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I'm currently reading this paper and on page five, it discusses properties of binary heaps that it considers to be common knowledge. However, one of the points they make is something that I haven't seen before and can't make sense of. The authors claim that if you are given a balanced binary heap, you can list the elements of that heap in sorted order in O(log n) time per element using a standard breadth-first search. Here's their original wording:

In a balanced heap, any new element can be inserted in logarithmic time. We can list the elements of a heap in order by weight, taking logarithmic time to generate each element, simply by using breadth first search.

I'm not sure what the authors mean by this. The first thing that comes to mind when they say "breadth-first search" would be a breadth-first search of the tree elements starting at the root, but that's not guaranteed to list the elements in sorted order, nor does it take logarithmic time per element. For example, running a BFS on this min-heap produces the elements out of order no matter how you break ties:

            / \
          10   100
         /  \
        11  12

This always lists 100 before either 11 or 12, which is clearly wrong.

Am I missing something? Is there a simple breadth-first search that you can perform on a heap to get the elements out in sorted order using logarithmic time each? Clearly you can do this by destructively modifying heap by removing the minimum element each time, but the authors' intent seems to be that this can be done non-destructively.


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That's weird, simple BFS should take O(1) per element (and it wouldn't work, as you said). –  svick Aug 27 '11 at 0:08

2 Answers 2

up vote 4 down vote accepted

You can get the elements out in sorted order by traversing the heap with a priority queue (which requires another heap!). I guess this is what he refers to as a "breadth first search".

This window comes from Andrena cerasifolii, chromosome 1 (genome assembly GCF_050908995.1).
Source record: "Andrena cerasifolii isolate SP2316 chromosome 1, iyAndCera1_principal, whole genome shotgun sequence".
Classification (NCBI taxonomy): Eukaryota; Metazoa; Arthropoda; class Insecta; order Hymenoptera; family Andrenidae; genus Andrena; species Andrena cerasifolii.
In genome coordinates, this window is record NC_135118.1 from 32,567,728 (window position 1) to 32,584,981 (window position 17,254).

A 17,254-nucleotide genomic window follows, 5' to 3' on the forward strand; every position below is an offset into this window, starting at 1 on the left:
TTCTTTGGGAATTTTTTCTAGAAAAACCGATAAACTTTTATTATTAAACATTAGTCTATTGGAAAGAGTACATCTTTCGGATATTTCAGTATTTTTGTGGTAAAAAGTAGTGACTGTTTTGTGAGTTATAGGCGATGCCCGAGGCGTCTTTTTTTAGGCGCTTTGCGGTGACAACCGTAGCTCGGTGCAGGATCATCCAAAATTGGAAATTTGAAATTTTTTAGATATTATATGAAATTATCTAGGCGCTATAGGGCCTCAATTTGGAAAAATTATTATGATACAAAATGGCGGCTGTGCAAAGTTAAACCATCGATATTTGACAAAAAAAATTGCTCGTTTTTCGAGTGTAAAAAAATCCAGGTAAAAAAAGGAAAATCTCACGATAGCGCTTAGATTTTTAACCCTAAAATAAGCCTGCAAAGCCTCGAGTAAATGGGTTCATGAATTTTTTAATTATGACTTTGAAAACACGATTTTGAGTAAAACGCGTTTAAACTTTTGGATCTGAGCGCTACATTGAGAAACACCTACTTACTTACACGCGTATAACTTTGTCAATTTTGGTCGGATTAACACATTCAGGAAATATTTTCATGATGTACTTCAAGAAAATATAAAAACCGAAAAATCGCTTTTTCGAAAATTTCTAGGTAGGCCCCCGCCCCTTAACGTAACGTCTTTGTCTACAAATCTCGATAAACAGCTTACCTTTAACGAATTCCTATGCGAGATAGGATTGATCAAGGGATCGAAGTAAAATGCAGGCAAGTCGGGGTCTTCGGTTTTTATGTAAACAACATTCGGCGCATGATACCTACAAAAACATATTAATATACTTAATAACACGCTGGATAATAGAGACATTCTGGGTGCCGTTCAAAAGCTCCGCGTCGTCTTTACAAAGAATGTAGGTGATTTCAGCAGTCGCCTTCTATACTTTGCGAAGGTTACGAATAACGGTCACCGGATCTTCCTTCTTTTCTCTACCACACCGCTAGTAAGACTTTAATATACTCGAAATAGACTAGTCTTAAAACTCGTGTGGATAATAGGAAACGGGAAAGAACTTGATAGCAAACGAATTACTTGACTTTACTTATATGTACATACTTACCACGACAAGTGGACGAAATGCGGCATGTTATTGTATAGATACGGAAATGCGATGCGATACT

I think you should be able to figure it out (given your rep in algorithms) but basically the key of the priority queue is the weight of a node. You push the root of the heap onto the priority queue. Then:

while pq isn't empty
    pop off pq
    append to output list (the sorted elements)
    push children (if any) onto pq

I'm not really sure (at all) if this is what he was referring to but it vaguely fitted the description and there hasn't been much activity so I thought I might as well put it out there.

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I'm pretty sure you're right. Thanks for posting this! Though I have to admit I'm a bit disappointed... if the way to non-destructively list heap elements is to build and destructively modify the heap, it seems like a cop-out of an answer. (I'm not upset with your answer... sorry... I was just hoping the author was referring to another cool algorithm) –  templatetypedef Aug 28 '11 at 16:48

In case that you know that all elements lower than 100 are on left you can go left, but in any case even if you get to 100 you can see that there no elements on left so you go out. In any case you go from node (or any other node) at worst twice before you realise that there are no element you are searching for. Than men that you go in this tree at most 2*log(N) times. This is simplified to log(N) complexity.

Point is that even if you "screw up" and you traverse to "wrong" node you go that node at worst once.

This is just how heapsort works. You can imagine, that you have to reconstruct heap using N(log n) complexity each time you take out top element.

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I'm not sure I understand how this works in the more general case where you know nothing about the tree elements. Can you explain this in a bit more detail? –  templatetypedef Aug 27 '11 at 1:23

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